Three Photographs

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‘The Topsham Bank,’ Photography, 2016

 

KODAK Digital Still Camera

‘Footpath,’ Photography, 2016

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‘Railbridge,’ Photography, 2016


NYRI A. BAKKALIAN is a queer Armenian-American and adopted Pittsburgher. A military historian by training, she’s an artist and writer whose work has appeared on Inatri, Metropolis Japan, Gutsy Broads, and Queer PGH. She has a soft spot for local history and unknown stories, preferably uncovered during road trips. When not hunting for unknown history, Nyri can most often be found sketching while enjoying a good cup of Turkish coffee. Check out her blog at sparrowdreams.com, and come say hello on Twitter at @riversidewings.

Artwork by Margaret Lu and William Higgins

Presenting artwork by Art and Photography Editors, Margaret Lu and William Higgins.


MARGARET LU

Artist Statement: “My art seeks to make the world soften around the edges- to become a liquid mirror onto which lights and colors bleed. The world becomes softly blurred, melting me right into it. It’s those sweet-sharp tidbits, the overlooked mirage of moments past. That is what exhilarates me the most: being enthralled by new ideas, being intoxicated by the romance of the unknown.”

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“Lackadaisical Euphoria”

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“Amazon Blues”

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“Eclectic Ennui”

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“Whimsical Bliss”

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“Our Daily Bread”


William Higgins 

Artist Statement: “Three of these photos were taken in Los Angeles. The other two were taken in New York.

I’m mainly influenced by pop art and nature photography. These two blend better in LA than they do in New York. Comic book colors are everywhere all the time. The Southwestern U.S. sky is one of the sharpest blues there is. And then the city has this uneasy relationship with nature. It’s shocking to see skyscrapers against blurred mountains everyday. Suburbs bump up against parks and forests, both state and national. A combination of pop and nature fits the city.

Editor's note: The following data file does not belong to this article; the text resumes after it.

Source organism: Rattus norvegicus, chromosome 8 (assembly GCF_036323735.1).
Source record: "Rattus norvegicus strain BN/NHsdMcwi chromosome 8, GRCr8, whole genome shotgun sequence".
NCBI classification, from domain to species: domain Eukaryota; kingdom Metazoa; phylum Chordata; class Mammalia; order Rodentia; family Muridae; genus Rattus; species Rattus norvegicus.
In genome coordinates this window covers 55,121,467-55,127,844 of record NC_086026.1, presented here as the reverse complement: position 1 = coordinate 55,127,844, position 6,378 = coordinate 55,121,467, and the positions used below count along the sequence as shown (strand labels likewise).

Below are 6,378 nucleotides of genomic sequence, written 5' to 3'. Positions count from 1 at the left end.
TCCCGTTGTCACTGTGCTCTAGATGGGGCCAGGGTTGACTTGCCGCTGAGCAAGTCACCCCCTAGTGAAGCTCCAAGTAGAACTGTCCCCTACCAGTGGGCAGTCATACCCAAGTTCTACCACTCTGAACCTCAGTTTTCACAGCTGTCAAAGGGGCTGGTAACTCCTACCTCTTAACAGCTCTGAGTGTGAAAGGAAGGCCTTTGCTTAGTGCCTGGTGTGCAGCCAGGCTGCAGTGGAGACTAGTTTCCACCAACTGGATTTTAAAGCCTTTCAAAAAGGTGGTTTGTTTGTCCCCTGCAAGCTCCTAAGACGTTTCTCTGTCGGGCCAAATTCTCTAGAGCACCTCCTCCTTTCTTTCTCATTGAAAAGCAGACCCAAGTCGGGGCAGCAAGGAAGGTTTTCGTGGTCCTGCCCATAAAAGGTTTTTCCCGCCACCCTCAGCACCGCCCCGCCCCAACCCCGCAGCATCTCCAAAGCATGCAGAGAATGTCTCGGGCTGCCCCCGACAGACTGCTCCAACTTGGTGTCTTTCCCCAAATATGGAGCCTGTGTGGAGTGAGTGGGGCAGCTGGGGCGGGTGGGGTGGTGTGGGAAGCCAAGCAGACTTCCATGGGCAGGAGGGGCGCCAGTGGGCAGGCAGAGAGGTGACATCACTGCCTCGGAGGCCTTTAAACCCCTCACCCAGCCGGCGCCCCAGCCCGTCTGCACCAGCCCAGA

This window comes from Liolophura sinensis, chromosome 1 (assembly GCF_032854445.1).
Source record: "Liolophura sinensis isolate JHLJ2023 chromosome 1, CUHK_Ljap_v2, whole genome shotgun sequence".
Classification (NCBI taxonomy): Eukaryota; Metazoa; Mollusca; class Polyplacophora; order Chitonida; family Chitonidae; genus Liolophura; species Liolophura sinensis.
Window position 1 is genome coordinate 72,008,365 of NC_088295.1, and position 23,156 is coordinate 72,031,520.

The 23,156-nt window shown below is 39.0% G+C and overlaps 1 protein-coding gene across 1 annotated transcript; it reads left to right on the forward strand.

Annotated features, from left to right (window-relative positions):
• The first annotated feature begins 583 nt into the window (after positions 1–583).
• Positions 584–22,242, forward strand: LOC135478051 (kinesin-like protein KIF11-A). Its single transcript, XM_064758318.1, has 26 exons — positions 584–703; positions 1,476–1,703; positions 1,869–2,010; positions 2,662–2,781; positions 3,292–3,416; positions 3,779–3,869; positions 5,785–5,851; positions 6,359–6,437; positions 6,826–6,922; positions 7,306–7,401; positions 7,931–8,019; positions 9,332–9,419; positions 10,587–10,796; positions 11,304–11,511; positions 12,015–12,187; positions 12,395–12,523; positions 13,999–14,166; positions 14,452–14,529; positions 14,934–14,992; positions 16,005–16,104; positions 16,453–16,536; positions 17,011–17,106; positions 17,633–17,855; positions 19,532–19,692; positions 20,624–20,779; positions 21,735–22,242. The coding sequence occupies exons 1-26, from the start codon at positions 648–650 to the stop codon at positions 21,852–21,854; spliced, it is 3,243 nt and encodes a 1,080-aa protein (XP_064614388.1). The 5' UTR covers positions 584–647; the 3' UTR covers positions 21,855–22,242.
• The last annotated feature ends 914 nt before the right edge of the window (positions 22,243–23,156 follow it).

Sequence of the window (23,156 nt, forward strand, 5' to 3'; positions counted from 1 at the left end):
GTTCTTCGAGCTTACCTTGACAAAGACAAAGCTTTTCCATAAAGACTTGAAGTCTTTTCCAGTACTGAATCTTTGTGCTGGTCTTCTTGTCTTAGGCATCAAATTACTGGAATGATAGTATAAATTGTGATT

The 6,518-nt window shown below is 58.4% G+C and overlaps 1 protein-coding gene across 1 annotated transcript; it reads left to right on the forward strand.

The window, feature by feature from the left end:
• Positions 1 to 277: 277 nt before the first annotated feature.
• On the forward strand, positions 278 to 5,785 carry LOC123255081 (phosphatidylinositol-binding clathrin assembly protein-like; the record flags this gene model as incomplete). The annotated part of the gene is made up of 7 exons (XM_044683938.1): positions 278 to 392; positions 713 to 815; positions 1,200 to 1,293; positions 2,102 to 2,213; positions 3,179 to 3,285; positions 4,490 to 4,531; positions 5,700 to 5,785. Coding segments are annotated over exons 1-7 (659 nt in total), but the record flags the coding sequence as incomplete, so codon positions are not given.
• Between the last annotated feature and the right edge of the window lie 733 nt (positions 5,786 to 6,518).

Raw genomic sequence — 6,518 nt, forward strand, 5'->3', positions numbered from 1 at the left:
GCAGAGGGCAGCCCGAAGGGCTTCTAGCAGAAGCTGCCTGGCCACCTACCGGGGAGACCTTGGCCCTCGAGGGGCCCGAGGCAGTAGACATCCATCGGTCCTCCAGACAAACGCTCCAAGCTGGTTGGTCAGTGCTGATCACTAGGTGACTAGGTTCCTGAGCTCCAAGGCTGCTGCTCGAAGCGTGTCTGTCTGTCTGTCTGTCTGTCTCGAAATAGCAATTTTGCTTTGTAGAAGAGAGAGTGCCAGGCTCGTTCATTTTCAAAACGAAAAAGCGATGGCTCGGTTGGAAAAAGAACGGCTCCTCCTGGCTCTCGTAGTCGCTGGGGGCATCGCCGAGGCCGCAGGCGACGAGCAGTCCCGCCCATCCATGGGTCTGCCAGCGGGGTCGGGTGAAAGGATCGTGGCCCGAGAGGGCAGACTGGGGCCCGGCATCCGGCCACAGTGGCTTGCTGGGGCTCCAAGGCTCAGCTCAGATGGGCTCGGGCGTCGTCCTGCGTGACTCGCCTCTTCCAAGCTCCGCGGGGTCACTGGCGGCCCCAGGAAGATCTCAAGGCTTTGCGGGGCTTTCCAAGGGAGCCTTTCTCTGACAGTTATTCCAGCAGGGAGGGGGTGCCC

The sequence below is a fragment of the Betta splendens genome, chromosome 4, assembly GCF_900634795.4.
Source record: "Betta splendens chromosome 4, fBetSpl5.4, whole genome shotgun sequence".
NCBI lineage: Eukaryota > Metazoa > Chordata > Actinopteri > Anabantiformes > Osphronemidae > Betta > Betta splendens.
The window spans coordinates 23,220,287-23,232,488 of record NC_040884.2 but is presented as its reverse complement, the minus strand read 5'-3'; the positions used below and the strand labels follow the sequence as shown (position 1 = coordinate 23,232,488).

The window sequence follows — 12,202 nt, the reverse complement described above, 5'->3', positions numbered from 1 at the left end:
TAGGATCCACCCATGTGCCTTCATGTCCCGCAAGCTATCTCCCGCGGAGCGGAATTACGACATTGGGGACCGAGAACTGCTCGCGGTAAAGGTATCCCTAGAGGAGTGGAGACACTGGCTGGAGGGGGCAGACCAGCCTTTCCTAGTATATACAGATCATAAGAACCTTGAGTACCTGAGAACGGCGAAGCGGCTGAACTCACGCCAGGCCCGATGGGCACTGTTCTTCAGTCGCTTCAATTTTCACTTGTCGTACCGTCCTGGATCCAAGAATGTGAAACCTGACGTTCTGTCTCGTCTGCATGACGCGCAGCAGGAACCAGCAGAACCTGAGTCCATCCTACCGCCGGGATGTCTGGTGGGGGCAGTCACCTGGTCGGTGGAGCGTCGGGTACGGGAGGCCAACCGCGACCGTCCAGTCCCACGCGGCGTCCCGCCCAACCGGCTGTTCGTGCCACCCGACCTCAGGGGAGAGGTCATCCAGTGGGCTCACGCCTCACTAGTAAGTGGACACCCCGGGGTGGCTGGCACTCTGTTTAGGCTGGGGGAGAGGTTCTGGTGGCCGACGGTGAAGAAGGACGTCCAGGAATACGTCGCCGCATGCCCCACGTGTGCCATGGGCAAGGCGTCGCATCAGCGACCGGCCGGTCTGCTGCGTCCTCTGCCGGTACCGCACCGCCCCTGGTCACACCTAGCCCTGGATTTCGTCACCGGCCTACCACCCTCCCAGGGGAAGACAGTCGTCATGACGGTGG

I also feel like focusing on smaller details in LA. The city doesn’t seem to fit together with itself the same way New York does. There’s a depth and unity in Manhattan’s cityscape that grounds it as an actual city. Shots have to be layered, you can’t dissect it piece by piece. LA doesn’thave a similar vista — except maybe the Hollywood sign — that unites the city the same way Manhattan does. Put in a bad analogy: New York is like an oil portrait,  LA is like a comic, paneled.”

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Maggie(2).png MARGARET LU is a rising junior at Waubonsie Valley High. Her art and writing have been recognized with gold, silver, and honorable mentions in the Scholastic Art & Writing Awards. In addition, she is a YoungArts finalist in creative non-fiction, has been recognized in the New York Times as a finalist for editorial cartooning, and writes for the Chicago Tribune’s teen division, The Mash. When not writing or painting, Maggie can be found obsessing over Studio Ghibli films, attempting to sing Spanish songs, or stargazing.

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WILLIAM HIGGINS is a writer and photographer. His work has been published by several magazines, including Glass Kite Anthology and Textploit. He previously attended the College of Creative Studies at the University of California, Santa Barbara, studying creative writing and literature. In the fall he will start at University College Dublin to study law and philosophy.

Bedewed

Artist Statement: ‘Bedewed’ was photographed after the first downpour of the advancing monsoon season, maybe two years ago, in my hometown, Vellore. I was ambling around the terrace of my house, relishing the sweet petrichor emanating from the trees and flower pots around me. I noticed the water that had settled so insecurely on the leaves of all the plants and trees after the rain; it was beautiful how they adorned the verdant vegetation like priceless gems.

I ran for my camera and photographed as many pictures as I could, but my favourite is this one. I love how precariously the water is perched on the papaya leaf, as though resisting the earth’s gravity just to stay a little longer on this leaf which, God knows, has seen enough of the sun.


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Photography, 2012


BETSY is from South India. She is tall, lanky and obsessive. Her work has been published or is forthcoming in The Missing Slate, Page and Spine, The Tishman Review, Quail Bell and Polyphony H.S, among others.